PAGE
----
Developing a sense of place is difficult for many of my students, especially children of migrant families. Map-making, journaling, sharing, and inviting community members for classroom visits are effective strategies, and I find that poetry also contributes to a child's sense of belonging. One poet who exemplifies what it means to live wholly within a community and the natural world is Pablo Neruda.
Neruda enters our classroom each year with his whimsical, thought provoking, and conveniently bilingual Book of Questions.
Where do the things in dreams go?
Do they pass to the dreams of others?
Donde van las cosas del sueno?
Se van al sueno de los otros?
We read and answer the questions together, while the Spanish-speaking students giggle and correct my pronunciation. We then read the poems Neruda wrote about his home on Isla Negra, and ultimately, the children craft their own poems about sacred places.
In lieu of summertime professional development courses, workshops or seminars, this year I decided to tap creative inspiration and further develop the connection between poetry and place-based education with a visit to Pablo Neruda's home on Isla Negra.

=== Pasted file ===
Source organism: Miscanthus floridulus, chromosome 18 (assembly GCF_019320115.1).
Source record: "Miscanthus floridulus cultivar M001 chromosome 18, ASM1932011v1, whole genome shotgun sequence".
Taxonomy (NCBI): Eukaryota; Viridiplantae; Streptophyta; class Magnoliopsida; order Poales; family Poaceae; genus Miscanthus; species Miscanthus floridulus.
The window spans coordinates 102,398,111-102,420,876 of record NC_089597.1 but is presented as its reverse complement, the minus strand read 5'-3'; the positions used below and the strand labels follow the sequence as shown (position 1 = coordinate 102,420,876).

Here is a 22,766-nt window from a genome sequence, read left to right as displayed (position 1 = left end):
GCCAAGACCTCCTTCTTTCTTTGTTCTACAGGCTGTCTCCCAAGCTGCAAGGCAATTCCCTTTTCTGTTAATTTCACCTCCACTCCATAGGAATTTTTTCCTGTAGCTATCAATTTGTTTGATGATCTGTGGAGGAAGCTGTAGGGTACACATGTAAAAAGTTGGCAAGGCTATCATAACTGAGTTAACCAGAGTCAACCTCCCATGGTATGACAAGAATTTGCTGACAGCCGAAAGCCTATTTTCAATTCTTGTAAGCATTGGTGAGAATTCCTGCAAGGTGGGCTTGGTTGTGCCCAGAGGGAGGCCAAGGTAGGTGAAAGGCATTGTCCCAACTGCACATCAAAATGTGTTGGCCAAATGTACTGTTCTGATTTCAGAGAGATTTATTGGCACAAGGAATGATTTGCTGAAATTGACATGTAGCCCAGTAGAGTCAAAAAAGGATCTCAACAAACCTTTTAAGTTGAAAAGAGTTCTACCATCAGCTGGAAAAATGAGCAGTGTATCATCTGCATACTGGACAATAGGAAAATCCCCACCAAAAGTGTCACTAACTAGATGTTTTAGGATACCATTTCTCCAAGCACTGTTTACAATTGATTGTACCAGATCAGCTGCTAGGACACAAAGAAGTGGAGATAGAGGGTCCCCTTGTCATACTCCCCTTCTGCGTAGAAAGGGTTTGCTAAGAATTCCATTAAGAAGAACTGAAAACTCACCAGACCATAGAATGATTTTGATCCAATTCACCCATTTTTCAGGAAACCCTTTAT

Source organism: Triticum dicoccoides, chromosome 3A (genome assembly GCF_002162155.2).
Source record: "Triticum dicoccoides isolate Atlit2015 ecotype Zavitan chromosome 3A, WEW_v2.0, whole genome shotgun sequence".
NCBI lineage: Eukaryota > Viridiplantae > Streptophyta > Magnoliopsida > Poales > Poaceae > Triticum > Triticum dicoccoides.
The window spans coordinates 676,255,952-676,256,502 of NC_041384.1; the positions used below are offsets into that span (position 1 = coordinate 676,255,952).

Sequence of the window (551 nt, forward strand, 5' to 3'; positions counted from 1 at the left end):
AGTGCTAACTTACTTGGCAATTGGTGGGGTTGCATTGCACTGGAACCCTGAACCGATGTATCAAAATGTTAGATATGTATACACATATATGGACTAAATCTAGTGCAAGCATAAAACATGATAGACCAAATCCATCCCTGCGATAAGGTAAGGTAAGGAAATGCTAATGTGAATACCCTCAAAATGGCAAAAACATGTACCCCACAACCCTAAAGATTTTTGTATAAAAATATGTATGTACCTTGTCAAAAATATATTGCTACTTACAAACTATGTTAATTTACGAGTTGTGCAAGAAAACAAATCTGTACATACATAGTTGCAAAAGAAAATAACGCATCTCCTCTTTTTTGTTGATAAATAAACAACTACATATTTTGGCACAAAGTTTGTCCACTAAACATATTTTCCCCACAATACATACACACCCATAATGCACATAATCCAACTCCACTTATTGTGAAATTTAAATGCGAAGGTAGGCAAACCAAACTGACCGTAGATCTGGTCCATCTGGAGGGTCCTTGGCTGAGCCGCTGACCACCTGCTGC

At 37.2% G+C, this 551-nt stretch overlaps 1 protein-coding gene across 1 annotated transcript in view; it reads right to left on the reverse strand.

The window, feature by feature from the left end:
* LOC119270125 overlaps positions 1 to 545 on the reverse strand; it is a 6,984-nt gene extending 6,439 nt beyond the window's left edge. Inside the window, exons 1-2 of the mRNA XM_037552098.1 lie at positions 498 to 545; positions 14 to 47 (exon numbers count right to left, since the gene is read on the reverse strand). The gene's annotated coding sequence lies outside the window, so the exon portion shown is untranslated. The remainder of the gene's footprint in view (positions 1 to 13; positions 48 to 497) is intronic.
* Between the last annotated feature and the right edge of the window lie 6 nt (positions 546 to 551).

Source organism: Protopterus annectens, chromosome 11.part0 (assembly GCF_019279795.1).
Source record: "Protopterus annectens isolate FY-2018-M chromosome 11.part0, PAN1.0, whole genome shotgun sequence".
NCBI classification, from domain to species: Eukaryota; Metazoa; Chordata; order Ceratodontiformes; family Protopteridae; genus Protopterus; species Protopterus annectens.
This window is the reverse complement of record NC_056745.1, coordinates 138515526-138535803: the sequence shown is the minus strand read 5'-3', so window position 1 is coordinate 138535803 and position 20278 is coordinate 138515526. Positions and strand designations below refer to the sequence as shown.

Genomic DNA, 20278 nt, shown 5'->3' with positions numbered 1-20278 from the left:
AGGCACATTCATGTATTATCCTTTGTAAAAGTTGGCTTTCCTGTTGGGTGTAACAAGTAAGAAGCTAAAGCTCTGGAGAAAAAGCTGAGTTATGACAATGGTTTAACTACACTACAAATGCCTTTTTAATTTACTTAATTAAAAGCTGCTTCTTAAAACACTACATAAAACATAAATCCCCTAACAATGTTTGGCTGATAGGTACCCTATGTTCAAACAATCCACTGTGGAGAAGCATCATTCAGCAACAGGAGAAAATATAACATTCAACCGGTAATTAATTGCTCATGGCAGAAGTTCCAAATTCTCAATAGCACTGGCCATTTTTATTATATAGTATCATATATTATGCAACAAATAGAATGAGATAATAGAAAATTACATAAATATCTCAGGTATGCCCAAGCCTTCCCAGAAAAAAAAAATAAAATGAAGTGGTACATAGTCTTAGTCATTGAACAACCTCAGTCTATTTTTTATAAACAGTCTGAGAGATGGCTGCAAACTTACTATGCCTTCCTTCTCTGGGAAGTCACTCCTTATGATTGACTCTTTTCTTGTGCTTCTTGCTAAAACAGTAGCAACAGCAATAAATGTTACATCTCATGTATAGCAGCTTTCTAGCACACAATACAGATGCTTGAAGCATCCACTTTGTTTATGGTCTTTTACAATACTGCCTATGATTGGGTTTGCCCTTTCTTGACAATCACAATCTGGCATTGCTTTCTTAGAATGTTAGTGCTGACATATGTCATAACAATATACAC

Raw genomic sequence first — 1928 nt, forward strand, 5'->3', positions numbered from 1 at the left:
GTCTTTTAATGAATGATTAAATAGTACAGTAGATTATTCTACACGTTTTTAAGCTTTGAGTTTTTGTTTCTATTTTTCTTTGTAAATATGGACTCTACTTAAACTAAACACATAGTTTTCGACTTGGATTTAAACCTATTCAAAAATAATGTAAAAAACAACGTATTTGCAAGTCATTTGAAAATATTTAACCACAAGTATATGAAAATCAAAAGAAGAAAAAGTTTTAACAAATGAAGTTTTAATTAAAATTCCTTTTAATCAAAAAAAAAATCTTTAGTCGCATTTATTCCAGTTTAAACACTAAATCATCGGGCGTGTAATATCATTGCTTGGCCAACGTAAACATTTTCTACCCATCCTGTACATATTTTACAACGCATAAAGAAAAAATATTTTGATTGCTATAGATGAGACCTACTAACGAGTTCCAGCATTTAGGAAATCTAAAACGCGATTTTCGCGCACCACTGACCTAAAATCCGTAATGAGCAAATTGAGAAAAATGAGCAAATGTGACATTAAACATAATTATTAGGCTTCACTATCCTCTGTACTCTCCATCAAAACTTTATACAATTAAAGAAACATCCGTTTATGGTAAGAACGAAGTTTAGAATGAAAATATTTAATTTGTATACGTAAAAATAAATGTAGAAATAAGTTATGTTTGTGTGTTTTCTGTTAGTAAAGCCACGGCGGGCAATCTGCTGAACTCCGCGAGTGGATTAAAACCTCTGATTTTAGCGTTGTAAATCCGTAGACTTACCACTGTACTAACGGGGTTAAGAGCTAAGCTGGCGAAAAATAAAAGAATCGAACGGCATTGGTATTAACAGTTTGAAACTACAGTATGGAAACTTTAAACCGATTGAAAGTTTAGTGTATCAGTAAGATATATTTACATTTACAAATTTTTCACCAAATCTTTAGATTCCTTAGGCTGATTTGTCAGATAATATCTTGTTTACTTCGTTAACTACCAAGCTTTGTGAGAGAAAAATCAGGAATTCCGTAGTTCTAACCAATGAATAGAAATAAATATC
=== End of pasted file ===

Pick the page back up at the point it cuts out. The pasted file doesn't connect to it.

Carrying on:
Sea urchin, erizo, seaweed, alga, seaquake, maremoto...?bilingual collection of Neruda's words between briny, site-specific excerpts of poems fills the pages of a red journal in my back pocket. To prep the senses for my trip, I return to the poems that inspire my students. "It is the poet who must sing with his countrymen and give to man all that is man: dream and love, light and night, reason and madness. But let's not forget the stones!" I found this reminder of the poet's role in a library book entitledNeruda at Isla Negra. The "stones" and craggy shores inspired many of his poems, whose truths stir my spirit.